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Pericles’ Funerary Oration

It was an Athenian practice that after a war, the remains of the dead would be left in a tent for three days where mourners could make offerings. There was a public procession with the remains carried in cypress coffins. After burial in a state gravesite, a prominent citizen was called upon to make a public oration. This one is from Thucydides’ History of the Peloponnesian War – it is probably not what Pericles said verbatim but would have had the same themes and main points as the actual speech. Pericles gave this speech at the end of the first year of the war against Sparta, which endured for nearly 30 years and left Athens crippled. At this early stage in the war, Athens was still a glorious polis; however, some historians have called this oration a eulogy to Athens itself.

  1. What are Pericles’ initial hesitations about giving this speech?  (3)
  2. Which Athenian values are evident in Pericles’ speech? (3)
  3. “We differ from other states in regarding the man who keeps aloof from public life not as private but as useless” – do you agree with this statement? How does our society value participation in public life? (2)
  4. According to Pericles, what characterizes the way Athenians do favours to one another? (2)
  5. “Their memory has escaped the reproaches of men’s’ lips, but they bore instead on their bodies the marks of men’s’ hands” – with this line and the ones that follow, what can we tell about the way Athenians saw military casualties? Do you agree with this perspective? (3)
  6. How were both Pericles’ Athens and Kennedy’s America somewhat less ideal than these two orators claimed? Why might leaders, particularly in wartime, craft idealized images of their countries? (3)
  7. What does Cahill say about the presence of religion in this speech? Reflect on the way God is invoked in today’s politics. (3)
  8. Comparing the Athenians with the more militarized Spartans, Pericles says, “If we choose to face danger with an easy mind rather than after rigorous training and to trust rather in our native manliness than in state-sponsored courage, the advantage lies with us; for we are spared all the tedium of practicing for future hardships, and when we find ourselves among them we are as brave as our plodding rivals.” (In Cahill 242) This is quite an insult to the Spartans! Write a brief (approx. 1 page) funeral oration from the perspective of a Spartan oligarch after their victory.  (10)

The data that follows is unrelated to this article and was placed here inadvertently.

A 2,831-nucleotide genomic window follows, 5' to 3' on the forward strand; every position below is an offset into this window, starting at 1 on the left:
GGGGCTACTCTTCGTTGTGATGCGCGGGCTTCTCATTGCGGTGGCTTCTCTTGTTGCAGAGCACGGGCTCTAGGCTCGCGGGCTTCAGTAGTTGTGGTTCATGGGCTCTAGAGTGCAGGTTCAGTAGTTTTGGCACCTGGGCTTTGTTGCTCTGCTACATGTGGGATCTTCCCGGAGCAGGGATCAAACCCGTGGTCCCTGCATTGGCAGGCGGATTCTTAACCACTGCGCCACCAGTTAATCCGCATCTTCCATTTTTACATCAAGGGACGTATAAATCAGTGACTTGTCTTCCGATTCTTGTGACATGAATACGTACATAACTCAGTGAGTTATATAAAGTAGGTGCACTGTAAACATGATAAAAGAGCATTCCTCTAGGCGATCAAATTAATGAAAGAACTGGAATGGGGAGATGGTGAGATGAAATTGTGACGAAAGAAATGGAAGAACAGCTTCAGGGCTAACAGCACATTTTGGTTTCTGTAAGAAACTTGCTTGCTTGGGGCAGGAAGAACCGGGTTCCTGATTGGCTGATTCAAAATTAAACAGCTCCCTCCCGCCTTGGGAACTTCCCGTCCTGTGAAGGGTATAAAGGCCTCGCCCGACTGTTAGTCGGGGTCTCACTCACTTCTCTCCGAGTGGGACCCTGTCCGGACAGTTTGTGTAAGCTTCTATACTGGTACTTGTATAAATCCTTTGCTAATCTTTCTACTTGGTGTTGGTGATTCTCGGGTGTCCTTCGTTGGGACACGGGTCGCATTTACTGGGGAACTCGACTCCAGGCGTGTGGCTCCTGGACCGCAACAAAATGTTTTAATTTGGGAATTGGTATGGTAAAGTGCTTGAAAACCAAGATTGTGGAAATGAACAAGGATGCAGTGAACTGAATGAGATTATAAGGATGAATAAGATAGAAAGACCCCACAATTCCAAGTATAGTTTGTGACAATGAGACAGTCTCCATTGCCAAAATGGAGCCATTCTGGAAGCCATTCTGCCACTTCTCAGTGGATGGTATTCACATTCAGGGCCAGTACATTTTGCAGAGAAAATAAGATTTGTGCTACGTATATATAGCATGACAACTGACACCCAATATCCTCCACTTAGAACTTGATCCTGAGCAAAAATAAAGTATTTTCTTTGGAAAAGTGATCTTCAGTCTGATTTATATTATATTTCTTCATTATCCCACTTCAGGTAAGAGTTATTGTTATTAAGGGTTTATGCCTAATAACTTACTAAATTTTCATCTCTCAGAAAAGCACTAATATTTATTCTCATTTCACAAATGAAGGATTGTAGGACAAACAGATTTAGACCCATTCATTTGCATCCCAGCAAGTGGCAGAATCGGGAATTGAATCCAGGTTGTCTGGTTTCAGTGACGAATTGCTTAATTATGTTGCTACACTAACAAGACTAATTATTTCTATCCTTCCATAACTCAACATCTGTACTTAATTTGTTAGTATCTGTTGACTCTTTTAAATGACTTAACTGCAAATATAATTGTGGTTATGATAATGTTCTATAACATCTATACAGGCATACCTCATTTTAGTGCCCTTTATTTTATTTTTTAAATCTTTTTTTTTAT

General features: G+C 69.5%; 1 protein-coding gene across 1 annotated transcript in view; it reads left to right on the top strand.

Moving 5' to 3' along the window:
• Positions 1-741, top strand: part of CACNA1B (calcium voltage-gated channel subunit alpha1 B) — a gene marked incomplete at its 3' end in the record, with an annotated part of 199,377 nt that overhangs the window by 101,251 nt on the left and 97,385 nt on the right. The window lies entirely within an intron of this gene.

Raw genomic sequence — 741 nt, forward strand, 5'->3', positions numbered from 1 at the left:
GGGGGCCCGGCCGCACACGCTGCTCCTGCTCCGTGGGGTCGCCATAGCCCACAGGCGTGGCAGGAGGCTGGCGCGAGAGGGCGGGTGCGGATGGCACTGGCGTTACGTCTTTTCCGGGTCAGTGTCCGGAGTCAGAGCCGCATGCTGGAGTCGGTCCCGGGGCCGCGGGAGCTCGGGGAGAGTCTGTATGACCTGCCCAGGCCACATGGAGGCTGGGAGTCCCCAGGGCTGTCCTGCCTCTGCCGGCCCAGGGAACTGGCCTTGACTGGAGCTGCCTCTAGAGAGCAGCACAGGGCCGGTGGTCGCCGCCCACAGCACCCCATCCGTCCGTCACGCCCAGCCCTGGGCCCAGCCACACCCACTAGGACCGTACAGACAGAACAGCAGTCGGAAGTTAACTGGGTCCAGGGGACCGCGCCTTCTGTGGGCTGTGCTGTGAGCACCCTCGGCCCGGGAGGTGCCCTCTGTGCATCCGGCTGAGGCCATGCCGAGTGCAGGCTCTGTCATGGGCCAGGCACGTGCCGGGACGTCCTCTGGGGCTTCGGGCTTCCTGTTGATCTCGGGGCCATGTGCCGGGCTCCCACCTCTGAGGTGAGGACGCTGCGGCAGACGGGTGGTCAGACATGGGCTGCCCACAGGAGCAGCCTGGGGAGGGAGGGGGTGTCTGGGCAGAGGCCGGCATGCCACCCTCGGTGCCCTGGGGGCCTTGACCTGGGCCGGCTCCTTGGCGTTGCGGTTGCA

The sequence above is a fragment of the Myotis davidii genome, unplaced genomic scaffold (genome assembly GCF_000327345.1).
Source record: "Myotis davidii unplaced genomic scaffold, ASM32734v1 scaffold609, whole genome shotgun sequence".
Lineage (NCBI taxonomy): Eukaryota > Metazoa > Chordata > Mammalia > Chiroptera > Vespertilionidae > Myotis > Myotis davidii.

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The Parthenon is one of the world’s most recognizable and most copied buildings. It was built in nine years, beginning in 447 BCE, and was an awesome and tangible representation of Athenian imperial power.

Pericles proposed rebuilding the Acropolis, which had been destroyed in the Greco-Persian wars in 480 BCE. It was put to a vote, and the Athenian Assembly decided to take on this costly project. Their treasury was full of taxes paid by the other city-states of the Delian League, and this seemed like a fitting way to glorify the goddess Athena, the polis and its achievements.

The doric temple of Athena Parthenos is the centrepeice of the new Acropolis. It replaces two older temples to Athena. The friezes along the entablature show the triumph of reason vs. passion, embodied by a human defeating a centaur. On the pediment, statues show Athena being born from Zeus’ forehead, as well as the contest between Athena and Poseidon.

The gold and ivory statue of Athena stood nearly 40 feet tall and was placed next to a reflecting pool.

The Parthenon was converted to a Christian church around 600 CE and later became an Ottoman Mosque in 1480 CE. In 1687, Venetian forces attacked the Ottomans and their ammunition store in the Parthenon, resulting in around 300 casualties and a massive explosion.

In 1806, Thohmas Bruce, the Earl of Elgin, removed some of the surviving Parthenon sculptures and relief panels, and they were sold to the British Museum. The Greek government has been trying to get the Elgin Marbles back since 1983.

Here is the PBS video, “Secrets of the Parthenon,” that we started watching in class today. We were somewhere around 42 minutes in. Please finish it at home, along with the viewing guide questions.

Don’t forget we’re meeting at the ROM tomorrow – please come a bit before 10:00



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